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Paper Orchestra|ペーパーオーケストラ ビッグ・タッチャタム Bigg Thatchatham

“What does it mean to make a contemporary art–music–in outer places?”
A reflection on a “Paper Orchestra” workshop as a part of “Ensemble Asia Orchestra” 

research project in Chiangmai, Thailand, 27-29 March 2015
Thatchatham Silsupan

“What does it mean to make a contemporary art–music–in outer places?”

Such question can be tricky to answer or finding an answer(s) and in fact, even by keep looking for, you would perhaps never found one instead. However, it is indeed a worth question to be kept asking especially for those whose artistic journey lied in the countless transit paths–including myself.

The substance of that question, to a certain extent, has a huge effect on my artistic life.

After having been living abroad for almost a decade, last year I suddenly had to relocate myself in Chiangmai, Thailand. Finding myself “out of place” and “out of context” in term of artistic envision, it was in fact a rather difficult time in my artistic life.

Having been trained as a (Western) contemporary music composer for the whole life, I keep thinking over and over again about what if I have to work with outside (contemporary music) community, and then how could I adapt or apply my artistic practice to fit within the context of–let’s say specifically–a tribal community in the north of Thailand. That is a challenge for me as a contemporary artist and musician.

Indeed, music can be thought about in multiple ways but, for me, thinking about music only as an object of art will never provide any clues on this matter. And if Pierre Boulez said “… we came to regard music as a way of life rather than an art.”, it is essentially important that one should broaden one’s view when come to the experience of music-making–as “a way of life.”; and perhaps “lives”; also depend on how one interpret it.

“The artistic value need to be constantly re-evaluated, although the path could lead me to the unknown.”

It was in the early of February this year right after when the chilly wind was just to be blown away, and I was fortunate enough to meek Keiko Arima–a young Japanese enthusiast in art, and also a director of Ensemble Asia Orchestra–together with my friend–a local sound artist, Arnont Nongyao.

The initial meeting at a local café was focusing around a discourse of possibilities to do a participatory musical project in Chiangmai, in which finally led to a collaborative project– Sense of Orchestra Life “Sunday Market Orchestra”; funded by Japan Foundation and also featuring one the greatest Japanese musician–Otomo Yoshihide.

The main idea of the project, proposed by Ms. Arima, was very impressive. It was based on a model of Mr. Yoshihide’s Fukushima project, in which to “assembling a participatory orchestra that goes beyond the concept of playing a particular type of music”; and perhaps a particular type of instrument as well.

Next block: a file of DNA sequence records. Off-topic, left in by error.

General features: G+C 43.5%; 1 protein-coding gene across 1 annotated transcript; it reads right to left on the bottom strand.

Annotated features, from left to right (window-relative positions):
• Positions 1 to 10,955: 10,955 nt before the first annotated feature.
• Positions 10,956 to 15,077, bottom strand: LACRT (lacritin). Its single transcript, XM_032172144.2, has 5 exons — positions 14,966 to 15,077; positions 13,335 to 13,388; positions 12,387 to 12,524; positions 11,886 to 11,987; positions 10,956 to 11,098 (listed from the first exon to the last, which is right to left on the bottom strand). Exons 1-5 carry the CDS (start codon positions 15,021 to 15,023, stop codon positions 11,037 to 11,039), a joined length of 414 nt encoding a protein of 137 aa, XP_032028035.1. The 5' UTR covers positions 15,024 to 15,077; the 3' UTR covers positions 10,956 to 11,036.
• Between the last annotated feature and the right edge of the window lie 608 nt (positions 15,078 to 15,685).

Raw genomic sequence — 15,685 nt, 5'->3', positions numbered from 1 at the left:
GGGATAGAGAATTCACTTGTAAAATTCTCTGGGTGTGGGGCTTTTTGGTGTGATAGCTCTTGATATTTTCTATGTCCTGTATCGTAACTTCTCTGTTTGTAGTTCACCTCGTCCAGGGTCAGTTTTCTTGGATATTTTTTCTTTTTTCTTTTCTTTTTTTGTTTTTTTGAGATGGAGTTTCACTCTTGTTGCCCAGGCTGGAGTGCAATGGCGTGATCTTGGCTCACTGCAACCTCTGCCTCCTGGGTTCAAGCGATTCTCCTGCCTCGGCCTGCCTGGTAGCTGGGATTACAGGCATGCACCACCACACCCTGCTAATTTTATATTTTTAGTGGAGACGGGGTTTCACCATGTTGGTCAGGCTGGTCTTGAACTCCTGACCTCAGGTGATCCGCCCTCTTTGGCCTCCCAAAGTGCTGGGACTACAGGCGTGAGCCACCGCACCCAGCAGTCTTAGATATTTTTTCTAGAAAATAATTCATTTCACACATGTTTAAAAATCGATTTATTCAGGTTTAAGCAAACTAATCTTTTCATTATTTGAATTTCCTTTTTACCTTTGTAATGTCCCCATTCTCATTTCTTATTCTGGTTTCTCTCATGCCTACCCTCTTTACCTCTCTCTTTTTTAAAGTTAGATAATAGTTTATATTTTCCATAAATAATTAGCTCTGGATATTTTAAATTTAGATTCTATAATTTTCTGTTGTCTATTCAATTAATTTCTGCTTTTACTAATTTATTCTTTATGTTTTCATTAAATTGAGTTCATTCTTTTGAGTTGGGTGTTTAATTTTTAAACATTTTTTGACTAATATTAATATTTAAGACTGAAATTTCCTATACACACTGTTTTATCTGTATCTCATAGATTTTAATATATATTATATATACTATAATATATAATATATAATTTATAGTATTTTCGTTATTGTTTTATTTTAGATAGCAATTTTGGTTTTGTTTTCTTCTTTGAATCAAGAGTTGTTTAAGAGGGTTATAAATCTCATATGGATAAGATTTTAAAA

To penetrate through the discourse, a part of that conversation was the idea of how to make music (and we talked about real music here) without “proper” musical instruments; and how to make an act of music-making participatory and inclusively especially for those who are not trained with or lacking of having “proper” musical instruments.”

Reflecting on our conversation, I came up with an idea of making music that use only our practically surrounding materials, but insist on thinking about sound and music as musicians typically do when they perform. That later resulted to be a workshop called “Paper Orchestra”; through other materials are also possible, but I proposed to use paper because of its flexibility and accessibility.

And although making sound or music from paper and other materials is not something new in contemporary music-making, I rather see it as a reflective idea from my artistic practice that I could contribute to the community. Therefore, it should be in completely different context.

During the workshop, participants were oriented to basic elements found in music as well as parameters of sound through sound-making from papers. Toward the end, they gathered together as an ensemble to produce music together. It was very interesting to see that many participants suddenly realized that they actually were making “music” but with paper instead. For them, this activity opened and broadened their paradigm about music even if they had no “proper” instruments in their hand. Therefore, for them, to realize that it is possible to make music with anything that fit into their context from rocks, leaves, glasses, pieces of wood, rubbers, etc.

Not only this activity oriented participants about a way music could be made, it, to some extent, embraces community and collective working. It was joyful to see a local student interacted with a traveller (stranger, might be!), and a professional musician interacted with a person who never-before making music, through sounds and music-making of paper that both of them were familiar with in daily life, for instance.

In retrospect, the “Paper Orchestra” project is, for me, “contemporary” because of its “living, as well as being “a way of life” because of its embracement of the community. As a (Western) trained contemporary music composer, this activity was truly a revelation for me of how contemporary art or music or whatever can be created especially in its outside community. Although it is still fresh and early to foresee a shred light, as I said, it might lead me to nowhere. But what is more important for me is a way, perhaps, has already paved which I hope as a community we could grow from there.

To end this journal, I have no words other than expressing my gratitude to Mr Yoshihide, Ms Arima, Arnont, and everyone who have involved in this project, from my deepest heart.